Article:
Santia

No roads enter or leave Santia, save for the one path that leads to the monastery of Owen, which stands sentinel over the region. The exact date of its founding is unknown, though guessed to be roughly a century before Gatia, with the monastery of Owen having been built a few years later. Though it is in the modern province of Cirsova, there is some debate as to whether Santia is ethnically or culturally Cirsovan or proto-Cirsovan, as it lies far from the Riverlands of Orshiano and northwest across the Gulf of Cirsova from Gatlia.

Some say that Santia was one of the only city states that rivalled Gatia during the late pre-imperial period. When Ga Akana, the first emperor, began his consolidation of the Cirsovan heartland, he concentrated on the River States, to secure the Orshiano river a trade route to the sea. Thus, Santia was the last heartland city to be added to Gatian dominion.

The story goes that when Ga Akana approached Santia, ready for battle, the Abbot of Owen descended alone from the mountaintop with a single cup in hand. Standing face to face with Ga Akana, the Abbot took a small sip from the cup, bowed, and proffered the beverage to Emperor, who, it is said, drank and then laughed heartily, slapping the Abbot on his shoulder, and invited the holy man to his tent. Exactly What transpired in the tent is subject of many fables, legends and bedtime stories, whose veracity are in question. What is known, however, are the results of the meeting: not a drop of blood would be shed, the people of Santia would be spared any tax or tarriff, and the Emperors of Cirsova would be granted access to Owen’s manuscripts and ales for perpetuity.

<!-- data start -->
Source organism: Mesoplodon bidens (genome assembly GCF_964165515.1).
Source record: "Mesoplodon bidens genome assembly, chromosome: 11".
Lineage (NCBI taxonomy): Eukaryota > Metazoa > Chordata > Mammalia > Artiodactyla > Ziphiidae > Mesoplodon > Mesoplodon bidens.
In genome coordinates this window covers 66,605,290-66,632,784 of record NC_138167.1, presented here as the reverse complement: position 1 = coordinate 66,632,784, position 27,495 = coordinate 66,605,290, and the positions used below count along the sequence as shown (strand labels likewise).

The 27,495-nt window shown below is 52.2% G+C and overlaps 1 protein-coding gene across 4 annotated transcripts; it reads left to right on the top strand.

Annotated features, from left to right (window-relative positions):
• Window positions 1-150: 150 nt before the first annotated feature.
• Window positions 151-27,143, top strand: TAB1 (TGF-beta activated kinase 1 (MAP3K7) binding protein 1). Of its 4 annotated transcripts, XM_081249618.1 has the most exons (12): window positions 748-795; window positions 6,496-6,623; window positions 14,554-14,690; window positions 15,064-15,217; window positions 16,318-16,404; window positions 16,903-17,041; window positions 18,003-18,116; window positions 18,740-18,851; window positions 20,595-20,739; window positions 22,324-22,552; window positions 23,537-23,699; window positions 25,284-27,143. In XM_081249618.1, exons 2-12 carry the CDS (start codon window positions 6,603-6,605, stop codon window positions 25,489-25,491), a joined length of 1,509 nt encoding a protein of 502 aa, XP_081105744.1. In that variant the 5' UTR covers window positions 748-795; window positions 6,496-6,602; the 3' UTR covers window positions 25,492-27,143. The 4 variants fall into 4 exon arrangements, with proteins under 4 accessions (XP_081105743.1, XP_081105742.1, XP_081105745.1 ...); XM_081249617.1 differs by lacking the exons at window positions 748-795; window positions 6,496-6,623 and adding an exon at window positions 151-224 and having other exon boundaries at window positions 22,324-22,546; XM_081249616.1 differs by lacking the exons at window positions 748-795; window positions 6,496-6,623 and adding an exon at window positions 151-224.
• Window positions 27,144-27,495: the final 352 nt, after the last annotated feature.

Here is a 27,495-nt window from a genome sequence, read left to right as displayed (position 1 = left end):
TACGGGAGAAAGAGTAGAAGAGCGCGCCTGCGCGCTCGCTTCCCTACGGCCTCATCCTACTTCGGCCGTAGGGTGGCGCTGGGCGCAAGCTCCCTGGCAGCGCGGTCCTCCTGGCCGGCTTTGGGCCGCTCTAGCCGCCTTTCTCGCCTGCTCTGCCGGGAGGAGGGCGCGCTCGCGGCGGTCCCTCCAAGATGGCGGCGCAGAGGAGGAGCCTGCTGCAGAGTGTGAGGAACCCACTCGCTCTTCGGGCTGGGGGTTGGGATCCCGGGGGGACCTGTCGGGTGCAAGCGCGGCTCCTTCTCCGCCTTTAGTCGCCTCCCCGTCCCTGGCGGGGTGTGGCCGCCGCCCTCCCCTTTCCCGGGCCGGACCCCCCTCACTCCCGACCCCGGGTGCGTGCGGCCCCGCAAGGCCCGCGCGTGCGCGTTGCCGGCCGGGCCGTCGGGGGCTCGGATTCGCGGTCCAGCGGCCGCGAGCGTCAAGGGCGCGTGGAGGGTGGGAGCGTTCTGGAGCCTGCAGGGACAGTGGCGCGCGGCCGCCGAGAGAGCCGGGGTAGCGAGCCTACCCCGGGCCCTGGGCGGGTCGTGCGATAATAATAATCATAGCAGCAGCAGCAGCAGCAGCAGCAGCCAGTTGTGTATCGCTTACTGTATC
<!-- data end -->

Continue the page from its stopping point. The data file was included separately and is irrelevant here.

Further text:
When later Emperors connected the Cirsovan Empire by road, Santia was left out. The reasons given by the chief royal engineers and cartographers were that they could find no charter in the archives confirming that Santia was indeed part of Cirsova that it should be connected by road to the rest of Empire. In fact, once, a document was procured from the vaults and used as evidence that no such road be built, lest it violate a holy imperial decree. No one from Santia ever complains, though some heartland nobles fret over Santia’s status within the realm.

The people of Santia keep mostly to themselves, though will engage with occasional sea traders who might stop to resupply between Syflanis and Corineaus or attempt to purchase manuscripts produced by the scholars of Owen. Most native Santians do not leave their home, but those that do, those that one may encounter throughout the province of Cirsova, tend to be neophyte monks of Owen on pilgrimage, delivering books or beer to important personages.

Update and a Few Shout Outs

I’ve finished rolling up the first scenario in my Vampires vs. Liches series! These are going to be posted over at Dicemonkey.net, but first, there are going to be a total of 6 introductory posts (yeah, it’s a lot, I know) explaining things, including stats for our Vampires, our Vampire Hunters and our Liches. The first of those are already up both here and at Dicemonkey, but the rest will be over there.

Second, I should mention that I helped do some copy-editing on Shortymonster’s system neutral module “Death at a Funeral” awhile back. I realized that I subconsciously stole his story-seed of Vampires hiding beneath a city and being (partially) responsible for a plague of undead in Victorian London and worked it into the meta-narrative of my cobbled together OSR/B/X campaign. Only replace London with Morgansfort. Considering that this campaign is part of what kicked off my Vampires vs. Liches series, I need to give Shortymonster a shout-out for this.

Third, I don’t listen to podcasts, but I do listen to Saving the Game. I’ve meant to link to them since I found them the other day on d20 Dark Ages, but I’m just now getting around to it.